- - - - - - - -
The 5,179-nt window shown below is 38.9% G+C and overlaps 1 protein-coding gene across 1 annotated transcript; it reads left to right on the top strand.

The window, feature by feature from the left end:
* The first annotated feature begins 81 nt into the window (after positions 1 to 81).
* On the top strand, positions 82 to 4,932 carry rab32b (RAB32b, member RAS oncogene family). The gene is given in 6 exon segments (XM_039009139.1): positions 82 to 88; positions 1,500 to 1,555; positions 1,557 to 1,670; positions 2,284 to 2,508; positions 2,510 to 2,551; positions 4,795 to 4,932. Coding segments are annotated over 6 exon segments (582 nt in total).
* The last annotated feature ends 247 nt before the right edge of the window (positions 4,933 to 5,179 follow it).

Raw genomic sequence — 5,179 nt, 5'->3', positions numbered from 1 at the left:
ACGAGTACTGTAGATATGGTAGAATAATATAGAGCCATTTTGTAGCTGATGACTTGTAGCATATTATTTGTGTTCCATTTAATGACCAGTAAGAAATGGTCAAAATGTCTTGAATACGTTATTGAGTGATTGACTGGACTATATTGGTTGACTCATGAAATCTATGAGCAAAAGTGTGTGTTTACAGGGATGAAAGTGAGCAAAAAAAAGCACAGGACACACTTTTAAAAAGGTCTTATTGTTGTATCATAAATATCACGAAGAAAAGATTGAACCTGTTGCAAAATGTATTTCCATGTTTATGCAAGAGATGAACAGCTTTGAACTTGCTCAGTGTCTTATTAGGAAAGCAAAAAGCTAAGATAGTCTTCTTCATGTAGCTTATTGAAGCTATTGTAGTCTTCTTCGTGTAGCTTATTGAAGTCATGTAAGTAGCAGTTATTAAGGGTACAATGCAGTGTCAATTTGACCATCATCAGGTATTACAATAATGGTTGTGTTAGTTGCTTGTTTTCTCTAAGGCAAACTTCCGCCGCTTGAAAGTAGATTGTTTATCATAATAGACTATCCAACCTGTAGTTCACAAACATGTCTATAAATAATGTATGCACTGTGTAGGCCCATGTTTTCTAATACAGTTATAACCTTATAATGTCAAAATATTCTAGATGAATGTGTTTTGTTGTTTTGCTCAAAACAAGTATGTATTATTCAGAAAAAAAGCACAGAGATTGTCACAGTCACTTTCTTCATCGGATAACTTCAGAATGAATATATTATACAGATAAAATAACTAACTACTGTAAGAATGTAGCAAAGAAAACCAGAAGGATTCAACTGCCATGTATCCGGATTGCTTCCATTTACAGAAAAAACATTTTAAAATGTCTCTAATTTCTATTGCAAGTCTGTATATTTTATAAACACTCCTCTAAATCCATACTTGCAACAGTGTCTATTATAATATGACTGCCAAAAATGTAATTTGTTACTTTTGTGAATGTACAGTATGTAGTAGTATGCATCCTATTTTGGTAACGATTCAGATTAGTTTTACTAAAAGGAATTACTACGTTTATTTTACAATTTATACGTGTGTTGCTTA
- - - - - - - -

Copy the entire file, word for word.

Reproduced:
The 5,179-nt window shown below is 38.9% G+C and overlaps 1 protein-coding gene across 1 annotated transcript; it reads left to right on the top strand.

The window, feature by feature from the left end:
* The first annotated feature begins 81 nt into the window (after positions 1 to 81).
* On the top strand, positions 82 to 4,932 carry rab32b (RAB32b, member RAS oncogene family). The gene is given in 6 exon segments (XM_039009139.1): positions 82 to 88; positions 1,500 to 1,555; positions 1,557 to 1,670; positions 2,284 to 2,508; positions 2,510 to 2,551; positions 4,795 to 4,932. Coding segments are annotated over 6 exon segments (582 nt in total).
* The last annotated feature ends 247 nt before the right edge of the window (positions 4,933 to 5,179 follow it).

Raw genomic sequence — 5,179 nt, 5'->3', positions numbered from 1 at the left:
ACGAGTACTGTAGATATGGTAGAATAATATAGAGCCATTTTGTAGCTGATGACTTGTAGCATATTATTTGTGTTCCATTTAATGACCAGTAAGAAATGGTCAAAATGTCTTGAATACGTTATTGAGTGATTGACTGGACTATATTGGTTGACTCATGAAATCTATGAGCAAAAGTGTGTGTTTACAGGGATGAAAGTGAGCAAAAAAAAGCACAGGACACACTTTTAAAAAGGTCTTATTGTTGTATCATAAATATCACGAAGAAAAGATTGAACCTGTTGCAAAATGTATTTCCATGTTTATGCAAGAGATGAACAGCTTTGAACTTGCTCAGTGTCTTATTAGGAAAGCAAAAAGCTAAGATAGTCTTCTTCATGTAGCTTATTGAAGCTATTGTAGTCTTCTTCGTGTAGCTTATTGAAGTCATGTAAGTAGCAGTTATTAAGGGTACAATGCAGTGTCAATTTGACCATCATCAGGTATTACAATAATGGTTGTGTTAGTTGCTTGTTTTCTCTAAGGCAAACTTCCGCCGCTTGAAAGTAGATTGTTTATCATAATAGACTATCCAACCTGTAGTTCACAAACATGTCTATAAATAATGTATGCACTGTGTAGGCCCATGTTTTCTAATACAGTTATAACCTTATAATGTCAAAATATTCTAGATGAATGTGTTTTGTTGTTTTGCTCAAAACAAGTATGTATTATTCAGAAAAAAAGCACAGAGATTGTCACAGTCACTTTCTTCATCGGATAACTTCAGAATGAATATATTATACAGATAAAATAACTAACTACTGTAAGAATGTAGCAAAGAAAACCAGAAGGATTCAACTGCCATGTATCCGGATTGCTTCCATTTACAGAAAAAACATTTTAAAATGTCTCTAATTTCTATTGCAAGTCTGTATATTTTATAAACACTCCTCTAAATCCATACTTGCAACAGTGTCTATTATAATATGACTGCCAAAAATGTAATTTGTTACTTTTGTGAATGTACAGTATGTAGTAGTATGCATCCTATTTTGGTAACGATTCAGATTAGTTTTACTAAAAGGAATTACTACGTTTATTTTACAATTTATACGTGTGTTGCTTA